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Discussion in 'United Airlines | MileagePlus' started by Infinite1K, Nov 11, 2011.
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From Business Insider:
This Interview Exposes What United's CEO Doesn't Get About Customer Service
That's a great opinion piece, but hardly anything resembling a factual article. The suggestion that baggage fees is intrinsically tied to the "complexity" that Smisek mentions is a rather uninformed view. And, despite the columnist's claim that no one wants to pay bag fees, those same passengers also won't pay more for the base ticket and the airline isn't going to give away the services for free.
Great opinion piece, though sadly misinformed in a few areas. And I hardly think it "exposes" or "proves" anything about Smisek nor the airline, though it does about the author.
"They're focusing purely on the numbers, without thinking about this question: If the airlines don't prioritize what customers (you know, the people who actually buy the tickets) think about the experience, then why should they bother experiencing it at all?"
Answer: Because they still want to get from A to B.
The author is focusing purely on the experience, without thinking about this question: If the customers don't prioritize what airlines (you know, the people who actually sell the tickets) think about the experience, then they apparently care more about other priorities like low prices.
Q: if fuel drops to the price it was in 2000 when it was less than a third of the price it is today, would bag fees go away?
Would they re-instantiate the pensions of their employees?
Oddly enough, Southwest seems to be doing rather well while NOT charging any fees for up to two pieces of checked baggage at 50 lbs each.
But not markedly better than the carriers who do charge. This offers further evidence that, despite the opinion of the author of that "article," folks mostly don't care.
I think the argument can be made that Southwest's performance lags the industry, and a number of metrics show this to be true. It certainly is not performing as well as Delta or United at the moment.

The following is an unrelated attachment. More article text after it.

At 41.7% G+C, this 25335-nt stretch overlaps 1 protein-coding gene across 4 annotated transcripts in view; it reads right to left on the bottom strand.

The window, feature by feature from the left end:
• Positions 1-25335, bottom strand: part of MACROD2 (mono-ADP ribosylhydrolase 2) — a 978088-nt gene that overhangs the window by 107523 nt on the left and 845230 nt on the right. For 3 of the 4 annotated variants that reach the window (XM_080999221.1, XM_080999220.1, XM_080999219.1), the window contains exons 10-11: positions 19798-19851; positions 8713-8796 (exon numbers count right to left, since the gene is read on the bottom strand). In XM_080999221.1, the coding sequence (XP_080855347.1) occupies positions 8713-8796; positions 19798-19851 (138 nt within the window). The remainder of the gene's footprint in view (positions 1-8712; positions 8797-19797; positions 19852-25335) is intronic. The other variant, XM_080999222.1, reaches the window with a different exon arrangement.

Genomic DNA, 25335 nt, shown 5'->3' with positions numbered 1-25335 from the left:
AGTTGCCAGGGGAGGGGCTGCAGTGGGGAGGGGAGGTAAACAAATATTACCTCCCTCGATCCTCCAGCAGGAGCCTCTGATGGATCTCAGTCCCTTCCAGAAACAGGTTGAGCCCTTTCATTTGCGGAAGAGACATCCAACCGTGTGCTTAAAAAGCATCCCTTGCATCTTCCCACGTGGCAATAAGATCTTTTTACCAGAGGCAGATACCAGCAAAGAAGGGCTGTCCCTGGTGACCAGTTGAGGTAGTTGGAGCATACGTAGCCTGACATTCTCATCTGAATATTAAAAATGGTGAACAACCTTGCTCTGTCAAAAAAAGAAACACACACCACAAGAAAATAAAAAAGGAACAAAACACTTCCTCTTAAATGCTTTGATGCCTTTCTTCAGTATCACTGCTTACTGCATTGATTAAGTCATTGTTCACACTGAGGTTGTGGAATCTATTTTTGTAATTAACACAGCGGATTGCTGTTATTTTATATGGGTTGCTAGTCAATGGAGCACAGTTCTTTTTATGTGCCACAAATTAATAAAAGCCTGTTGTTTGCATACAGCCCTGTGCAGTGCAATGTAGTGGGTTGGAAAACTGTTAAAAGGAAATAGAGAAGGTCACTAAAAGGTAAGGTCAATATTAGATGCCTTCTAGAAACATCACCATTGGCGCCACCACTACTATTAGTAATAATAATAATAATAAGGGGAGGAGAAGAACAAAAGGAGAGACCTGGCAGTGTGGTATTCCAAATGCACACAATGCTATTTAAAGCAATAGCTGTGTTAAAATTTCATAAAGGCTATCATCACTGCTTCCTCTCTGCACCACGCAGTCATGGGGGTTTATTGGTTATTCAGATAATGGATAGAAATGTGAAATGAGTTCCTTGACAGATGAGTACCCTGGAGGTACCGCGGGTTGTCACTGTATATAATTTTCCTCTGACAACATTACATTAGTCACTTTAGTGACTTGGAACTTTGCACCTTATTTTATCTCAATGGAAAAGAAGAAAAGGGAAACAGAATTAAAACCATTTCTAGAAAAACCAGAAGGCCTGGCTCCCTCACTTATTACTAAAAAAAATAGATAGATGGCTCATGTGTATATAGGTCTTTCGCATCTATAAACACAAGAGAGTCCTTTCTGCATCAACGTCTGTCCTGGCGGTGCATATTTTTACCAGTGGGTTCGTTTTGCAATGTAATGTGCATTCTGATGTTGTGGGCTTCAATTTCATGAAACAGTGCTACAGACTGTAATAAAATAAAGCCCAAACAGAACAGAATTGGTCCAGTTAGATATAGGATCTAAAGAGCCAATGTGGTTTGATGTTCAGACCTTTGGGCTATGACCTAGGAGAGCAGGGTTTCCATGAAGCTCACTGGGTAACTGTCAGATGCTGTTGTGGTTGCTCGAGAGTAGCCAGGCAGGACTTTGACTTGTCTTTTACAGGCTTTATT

Further, I found that to be a fundamentally poor blog post (I won't dignify it by calling it an article), though I concede that customer service does not seem to be an overwhelming priority to Jeff. It's nothing more than a garden-variety complaint piece on bag fees and buy-on-board meals, based on quotations from a Smisek interview taken mostly out of context.
In my mind, author's credibility lost. What an inane, childish statement.
What does Wal-Mart or Target offer shoppers for free? Weak, weak, weak.
The comparison to shopping at walmart, she must not have been to my Walmart, where the staff is bored, unattentive and don't care if you ever shop there again. OTOH every time I shop there I wonder why I keep shopping there. LOL
Let's face it, the most profitable customers for any airline are the ones who travel often and usually have elite status any way and never pay the bag fees. It is always interesting to read these articles that are written from the perspective of the traveler that only flies once or twice a year for vacation. I think that UA is more focused on the elite customers' experience to ensure return business. While some may think this is short sighted, I believe that this ensure the long term stability of any airline. What am I saying here? Bag fees and the like mean very little to the airline industry.
You keep going back to Walmart because it is cheap. The same ca be said about most business. If people get from point A to point B, they will keep going back to the cheapest carrier, all else being roughly equal.
As a separate point, I don't know why people keep flying Southwest. Every time I try to book a ticket on them they are higher than UA.
I can't imagine this is true.
While the most profitable customers, on a per-customer basis, are likely to be full-fare or nearly-full-fare frequent business travelers, that doesn't mean that there's not a significant profit to be made from gaining an additional $25 or whatever it is from each kettle on each flight. That marginal revenue matters.
There's also a cost-side component. If you're encouraging people to carry on bags rather than check (basically incentivizing self-handling of baggage) then at some margin you're saving on ramp personnel.
Casual empiricism using the upgrade list suggests that even the most elite-heavy routes are only 1/2 elite, maybe 2/3 in an extreme case. That's still a fair number of bag fees earned/bag handling saved from the non-elites making up the rest of the pax.
I think multiple airline folks are on record saying that bag fees are a significant revenue center to the airlines and I know Doug Parker said at SMDII that they make the difference between profit and loss in some quarters for US. So either they are all lying to us, or you're wrong.
Because they cleverly acquired the reputation of being the low-price leader. Except that they aren't necessarily, but it's in people's mind and they are too lazy to check more than one site (since Southwest's fares aren't available elsewhere).
Not to get off-topic, but my company uses WN for a lot of flights for a several reasons: